What does the holiday of Purim have to do with Jews reconnecting to their Jewish heritage? Purim is more than a celebration of the victory of the Jews over an enemy who wished to annihilate them. At the end of the Book of Esther, one verse subtly informs us of a most significant event of the Purim holiday: "And the Jews took upon themselves to do as they had begun" (Esther 9:23). This verse perhaps refers to the customs of Purim, but it is also understood to be a statement of rededication to tradition by the Jewish people.
In the Persian-Medean empire, the Jews were a scattered minority. The eldest of the Jews had witnessed the destruction of the Temple, the sacking of Jerusalem and the oppressive reign of Nebuchadnezzar, the king of Babylon. In the era of Achashverosh, however, Jews were finally starting to feel settled and secure. In fact, they were starting to feel so welcome that the Jews of Shushan the Capital even “enjoyed the banquet of that wicked man” (Megillah 12b) when Achashverosh threw a week long party for the citizens of the city.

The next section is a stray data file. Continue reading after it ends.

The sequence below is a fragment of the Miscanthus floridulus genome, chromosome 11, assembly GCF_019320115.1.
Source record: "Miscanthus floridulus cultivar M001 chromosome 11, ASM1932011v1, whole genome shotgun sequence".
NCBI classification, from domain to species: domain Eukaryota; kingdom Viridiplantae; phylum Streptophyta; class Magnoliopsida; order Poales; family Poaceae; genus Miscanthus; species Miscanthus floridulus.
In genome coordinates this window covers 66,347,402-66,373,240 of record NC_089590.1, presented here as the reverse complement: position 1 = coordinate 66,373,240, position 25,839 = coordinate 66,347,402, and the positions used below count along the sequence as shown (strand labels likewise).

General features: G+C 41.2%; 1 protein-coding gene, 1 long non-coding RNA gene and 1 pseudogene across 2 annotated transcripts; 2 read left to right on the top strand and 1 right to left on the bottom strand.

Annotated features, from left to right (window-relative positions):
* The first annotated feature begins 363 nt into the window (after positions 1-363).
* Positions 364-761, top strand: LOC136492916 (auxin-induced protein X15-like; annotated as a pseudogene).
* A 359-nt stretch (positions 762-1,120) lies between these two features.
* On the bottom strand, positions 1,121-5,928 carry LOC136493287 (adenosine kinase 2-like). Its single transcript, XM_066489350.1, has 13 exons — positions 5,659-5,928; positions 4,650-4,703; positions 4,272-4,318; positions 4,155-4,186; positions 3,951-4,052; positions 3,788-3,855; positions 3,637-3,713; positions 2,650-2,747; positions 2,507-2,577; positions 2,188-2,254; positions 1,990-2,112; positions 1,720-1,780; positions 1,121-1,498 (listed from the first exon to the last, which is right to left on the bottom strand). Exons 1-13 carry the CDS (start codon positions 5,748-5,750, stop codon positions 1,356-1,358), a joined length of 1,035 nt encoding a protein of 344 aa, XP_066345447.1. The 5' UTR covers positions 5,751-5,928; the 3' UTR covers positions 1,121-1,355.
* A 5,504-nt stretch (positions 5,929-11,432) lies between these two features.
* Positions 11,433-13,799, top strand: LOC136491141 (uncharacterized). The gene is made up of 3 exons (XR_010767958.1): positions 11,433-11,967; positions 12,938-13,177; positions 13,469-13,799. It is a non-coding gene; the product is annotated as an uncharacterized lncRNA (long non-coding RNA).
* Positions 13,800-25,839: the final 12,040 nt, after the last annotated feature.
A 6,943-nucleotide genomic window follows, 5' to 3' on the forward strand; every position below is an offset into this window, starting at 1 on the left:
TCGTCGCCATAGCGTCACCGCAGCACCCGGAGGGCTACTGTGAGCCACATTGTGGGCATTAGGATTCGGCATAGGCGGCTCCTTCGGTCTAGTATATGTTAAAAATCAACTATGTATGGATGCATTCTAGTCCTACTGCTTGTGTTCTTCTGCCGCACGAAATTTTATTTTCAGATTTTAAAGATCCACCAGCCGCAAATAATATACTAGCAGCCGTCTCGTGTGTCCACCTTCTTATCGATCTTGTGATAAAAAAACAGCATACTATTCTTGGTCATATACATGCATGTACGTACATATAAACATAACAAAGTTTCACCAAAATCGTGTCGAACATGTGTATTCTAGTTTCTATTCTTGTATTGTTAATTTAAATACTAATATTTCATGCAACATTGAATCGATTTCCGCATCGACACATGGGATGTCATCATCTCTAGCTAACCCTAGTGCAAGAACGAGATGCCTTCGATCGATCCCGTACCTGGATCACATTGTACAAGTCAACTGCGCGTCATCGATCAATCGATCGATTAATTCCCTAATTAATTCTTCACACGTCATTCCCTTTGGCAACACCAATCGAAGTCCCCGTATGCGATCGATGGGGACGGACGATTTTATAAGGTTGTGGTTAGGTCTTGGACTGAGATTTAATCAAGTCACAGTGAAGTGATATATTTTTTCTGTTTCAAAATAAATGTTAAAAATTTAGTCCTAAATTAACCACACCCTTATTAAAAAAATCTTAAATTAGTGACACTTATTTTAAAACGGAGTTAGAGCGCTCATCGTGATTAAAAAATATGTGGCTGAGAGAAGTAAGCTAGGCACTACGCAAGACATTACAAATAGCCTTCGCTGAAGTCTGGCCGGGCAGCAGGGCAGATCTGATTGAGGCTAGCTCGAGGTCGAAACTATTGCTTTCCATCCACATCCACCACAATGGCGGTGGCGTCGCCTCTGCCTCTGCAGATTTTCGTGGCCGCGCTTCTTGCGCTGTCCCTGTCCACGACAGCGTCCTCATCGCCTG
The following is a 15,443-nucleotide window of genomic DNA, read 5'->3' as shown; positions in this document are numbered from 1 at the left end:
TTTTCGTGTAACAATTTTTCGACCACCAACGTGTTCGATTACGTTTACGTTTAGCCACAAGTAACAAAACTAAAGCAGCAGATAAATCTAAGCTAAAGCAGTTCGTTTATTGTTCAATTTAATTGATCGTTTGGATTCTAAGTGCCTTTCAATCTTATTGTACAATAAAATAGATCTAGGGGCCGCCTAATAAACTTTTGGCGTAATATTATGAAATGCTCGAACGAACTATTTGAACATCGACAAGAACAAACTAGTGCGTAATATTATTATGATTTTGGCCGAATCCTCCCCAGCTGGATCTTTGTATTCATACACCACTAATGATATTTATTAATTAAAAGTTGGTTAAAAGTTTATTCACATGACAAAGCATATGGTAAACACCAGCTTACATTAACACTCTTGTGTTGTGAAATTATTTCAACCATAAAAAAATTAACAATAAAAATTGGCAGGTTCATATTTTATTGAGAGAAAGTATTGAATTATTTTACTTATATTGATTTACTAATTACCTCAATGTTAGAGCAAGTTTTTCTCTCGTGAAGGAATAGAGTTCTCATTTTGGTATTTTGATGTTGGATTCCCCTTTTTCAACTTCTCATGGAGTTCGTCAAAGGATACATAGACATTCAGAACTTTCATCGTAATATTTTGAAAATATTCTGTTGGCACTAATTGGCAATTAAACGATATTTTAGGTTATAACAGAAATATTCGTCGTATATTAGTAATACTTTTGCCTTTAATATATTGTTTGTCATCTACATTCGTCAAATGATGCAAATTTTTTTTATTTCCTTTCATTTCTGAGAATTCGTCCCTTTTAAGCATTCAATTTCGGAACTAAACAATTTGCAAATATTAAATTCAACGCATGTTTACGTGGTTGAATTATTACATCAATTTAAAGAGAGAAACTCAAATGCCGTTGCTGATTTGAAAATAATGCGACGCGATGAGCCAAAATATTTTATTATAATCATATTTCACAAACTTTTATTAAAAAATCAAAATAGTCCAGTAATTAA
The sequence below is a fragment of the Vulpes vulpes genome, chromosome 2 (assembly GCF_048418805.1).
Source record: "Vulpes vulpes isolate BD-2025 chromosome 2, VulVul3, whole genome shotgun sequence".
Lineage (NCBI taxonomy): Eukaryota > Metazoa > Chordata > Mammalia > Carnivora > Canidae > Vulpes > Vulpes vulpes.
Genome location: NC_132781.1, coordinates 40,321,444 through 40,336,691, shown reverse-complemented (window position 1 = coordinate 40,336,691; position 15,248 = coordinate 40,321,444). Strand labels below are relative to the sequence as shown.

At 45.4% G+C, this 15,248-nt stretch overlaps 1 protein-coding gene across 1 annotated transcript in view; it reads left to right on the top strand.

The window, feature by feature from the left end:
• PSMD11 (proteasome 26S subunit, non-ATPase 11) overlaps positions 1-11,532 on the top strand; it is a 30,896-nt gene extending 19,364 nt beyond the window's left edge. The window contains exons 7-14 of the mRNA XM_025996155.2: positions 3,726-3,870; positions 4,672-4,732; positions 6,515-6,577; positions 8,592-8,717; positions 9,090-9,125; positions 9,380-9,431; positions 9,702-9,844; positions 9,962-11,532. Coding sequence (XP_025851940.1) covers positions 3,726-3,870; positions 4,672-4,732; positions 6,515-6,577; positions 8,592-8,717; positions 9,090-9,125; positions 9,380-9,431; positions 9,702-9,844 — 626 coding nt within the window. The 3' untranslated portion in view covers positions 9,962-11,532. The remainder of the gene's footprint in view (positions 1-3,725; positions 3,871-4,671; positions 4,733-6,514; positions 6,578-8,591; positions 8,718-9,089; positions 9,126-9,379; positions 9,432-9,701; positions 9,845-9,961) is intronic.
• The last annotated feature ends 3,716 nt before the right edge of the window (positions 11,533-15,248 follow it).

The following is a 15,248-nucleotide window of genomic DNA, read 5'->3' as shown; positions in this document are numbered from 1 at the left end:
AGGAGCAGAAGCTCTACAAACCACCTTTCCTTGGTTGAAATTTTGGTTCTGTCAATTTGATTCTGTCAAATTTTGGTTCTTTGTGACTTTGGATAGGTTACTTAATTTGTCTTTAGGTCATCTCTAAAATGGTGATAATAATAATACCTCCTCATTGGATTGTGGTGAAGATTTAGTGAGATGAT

It is nice to feel accepted. The sages, however, do not speak favorably of the Jews of Shushan. It appears that they were so emotionally unattached to their Jewish identity that they did not care that Achashverosh’s great party was celebrating what the king believed was the passing of the 70th year, by which Israel’s prophets had foretold that the Temple would be rebuilt. (Achashverosh had miscalculated).
When Mordechai donned sack-cloth and ashes, however, the Jews of Persia-Medea realized how far they had deviated from the ways of their ancestors. According to tradition, as noted by Raba, the Jews “re-accepted [the Torah] in the days of Achashverosh...[meaning that] they confirmed what they had accepted long before” at Mount Sinai.
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